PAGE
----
The Republic of Korea and the United States have implemented the United States and Korea. Free Trade Agreement of March 15, 2012 (amended september 2018). The agreement is the largest free trade agreement (NAFTA) negotiated by the United States since NAFTA. For more information on the KORUS Free Trade Agreement, see www.ustr.gov/trade-agreements/free-trade-agreements/korus-fta. The Republic of Korea is a member of the World Trade Organization (WTO) and has signed subsidiary agreements, including TRIPs (Trade Related Aspects of Intellectual Property) and the Agreement on Government Procurement. Korea has been a member of the Organisation for Economic Co-operation and Development (OECD) since December 1996. South Korea now accepts INTERNATIONAL UNECE or EU standards as equivalent to all major South Korean technical regulations. If your vehicles meet these standards, your product does not have to meet additional requirements to be exported under the EU-South Korea trade agreement. The EU-South Korea Free Trade Agreement promotes the enforcement of intellectual property rights by customs authorities and complements the minimum standards of the WTO Agreement on Trade-Related Aspects of Intellectual Property Rights (TRIPS). Since 2011, the EU-South Korea trade agreement has removed tariffs on almost all products. In addition, many other barriers to the export of EU products such as automobiles, pharmaceuticals, electronics and chemicals have been removed. Many services between the EU and South Korea have also been opened to investors and commercial companies. The EU-South Korea Free Trade Agreement had been provisionally in force since July 2011, before its formal ratification in December 2015.
The agreement establishes a customs committee capable of discussing and settling all differences in tariffs and trade facilitation, including the EU-South Korea trade agreement protecting European Geographical Indications (GIs) for the EU and South Korea by establishing standards and conformity assessments to facilitate international trade. This ensures that you do not waste money and/or time on double or multiple procedures. The rules of origin are laid down in the Protocol concerning the definition of the concept of `originating products` and the method of administrative cooperation to the EU-South Korea Free Trade Agreement (OJ L 347, 24.12.2006, p. 1). OJ L 127, 14.5.2011, p. 1,344). The trade agreement contains clear rules for the registration of trademarks in the EU and South Korea. This gives you the opportunity to object to the registration of a trademark. The EU-South Korea trade agreement reduces the differences between the requirements for European and South Korean products by adopting the same international standards. The customs authorities of the exporting country may encourage any exporter who exports products under the trade agreement to file origin declarations for products regardless of their value. The exporter must provide the customs authorities with sufficient guarantees to ensure that the originating status of the products and compliance with all other requirements of the Agreement (Protocol) can be verified. The customs authorities may withdraw the status of the approved exporter in the event of abuse.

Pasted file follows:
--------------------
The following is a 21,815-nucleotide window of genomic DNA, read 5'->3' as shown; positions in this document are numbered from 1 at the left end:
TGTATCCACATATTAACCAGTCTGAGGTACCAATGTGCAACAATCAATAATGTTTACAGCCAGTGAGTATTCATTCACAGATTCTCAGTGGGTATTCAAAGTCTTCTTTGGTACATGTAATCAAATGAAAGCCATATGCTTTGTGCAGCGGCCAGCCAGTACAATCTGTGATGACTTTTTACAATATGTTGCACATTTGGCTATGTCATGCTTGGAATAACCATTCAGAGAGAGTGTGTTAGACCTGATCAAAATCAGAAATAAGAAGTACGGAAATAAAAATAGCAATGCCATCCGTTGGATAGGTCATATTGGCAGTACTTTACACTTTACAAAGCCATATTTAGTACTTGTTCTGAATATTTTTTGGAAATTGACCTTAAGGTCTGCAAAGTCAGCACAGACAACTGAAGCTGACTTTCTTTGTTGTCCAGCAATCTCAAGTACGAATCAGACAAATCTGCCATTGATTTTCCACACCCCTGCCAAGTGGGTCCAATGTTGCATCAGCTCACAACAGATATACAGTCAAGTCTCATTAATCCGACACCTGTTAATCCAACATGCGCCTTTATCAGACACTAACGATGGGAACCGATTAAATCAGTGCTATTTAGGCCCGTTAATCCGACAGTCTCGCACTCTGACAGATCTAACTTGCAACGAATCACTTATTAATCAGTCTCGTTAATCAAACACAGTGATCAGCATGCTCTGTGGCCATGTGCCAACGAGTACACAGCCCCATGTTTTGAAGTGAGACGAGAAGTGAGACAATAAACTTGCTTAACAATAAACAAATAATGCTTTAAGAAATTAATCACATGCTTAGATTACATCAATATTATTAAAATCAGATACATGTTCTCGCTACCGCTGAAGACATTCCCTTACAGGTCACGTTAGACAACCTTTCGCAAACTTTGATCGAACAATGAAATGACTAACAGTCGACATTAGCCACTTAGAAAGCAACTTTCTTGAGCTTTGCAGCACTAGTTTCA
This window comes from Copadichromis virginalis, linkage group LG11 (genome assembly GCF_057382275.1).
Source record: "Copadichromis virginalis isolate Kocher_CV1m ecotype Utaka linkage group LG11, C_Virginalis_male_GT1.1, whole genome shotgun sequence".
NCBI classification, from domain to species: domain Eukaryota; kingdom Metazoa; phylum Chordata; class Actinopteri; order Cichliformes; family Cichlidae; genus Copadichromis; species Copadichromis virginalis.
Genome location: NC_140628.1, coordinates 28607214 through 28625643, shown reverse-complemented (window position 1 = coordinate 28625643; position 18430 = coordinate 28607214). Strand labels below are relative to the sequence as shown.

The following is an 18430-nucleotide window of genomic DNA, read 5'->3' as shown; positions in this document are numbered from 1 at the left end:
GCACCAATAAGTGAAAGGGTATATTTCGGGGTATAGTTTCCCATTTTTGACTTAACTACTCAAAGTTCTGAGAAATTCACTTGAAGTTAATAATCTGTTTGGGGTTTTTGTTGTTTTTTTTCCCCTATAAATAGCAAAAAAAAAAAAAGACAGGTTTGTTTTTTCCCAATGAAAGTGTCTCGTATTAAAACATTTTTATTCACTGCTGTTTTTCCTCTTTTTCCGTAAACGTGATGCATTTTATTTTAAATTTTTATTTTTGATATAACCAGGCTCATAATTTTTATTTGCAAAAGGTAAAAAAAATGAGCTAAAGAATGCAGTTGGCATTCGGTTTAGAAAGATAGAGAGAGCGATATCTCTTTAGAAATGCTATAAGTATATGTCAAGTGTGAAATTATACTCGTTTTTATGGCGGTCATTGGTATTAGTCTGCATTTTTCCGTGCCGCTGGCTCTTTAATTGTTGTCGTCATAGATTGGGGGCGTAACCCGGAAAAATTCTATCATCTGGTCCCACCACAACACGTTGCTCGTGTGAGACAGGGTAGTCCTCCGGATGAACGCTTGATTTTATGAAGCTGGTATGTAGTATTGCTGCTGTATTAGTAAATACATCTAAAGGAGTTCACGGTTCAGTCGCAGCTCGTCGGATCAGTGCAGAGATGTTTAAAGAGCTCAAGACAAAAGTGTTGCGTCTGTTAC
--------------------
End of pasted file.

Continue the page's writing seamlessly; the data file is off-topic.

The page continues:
In addition, the trade agreement requires that subsidies be transparent. If the EU or South Korea use subsidies, they must report annually the total quantity, nature and supply of subsidies. In the area of electrical safety, South Korea has the option to continue to apply for third-party certification for a limited list of 53 items, if this can justify that they pose a risk to human health and safety. These are set out in Annex 2-B, Appendix 2-B-3, to the Trade Agreement. Describes the bilateral and multilateral trade agreements in which this country participates, including with the United States. Contains websites and other resources for U.S. companies to get more information about how they can use these agreements. .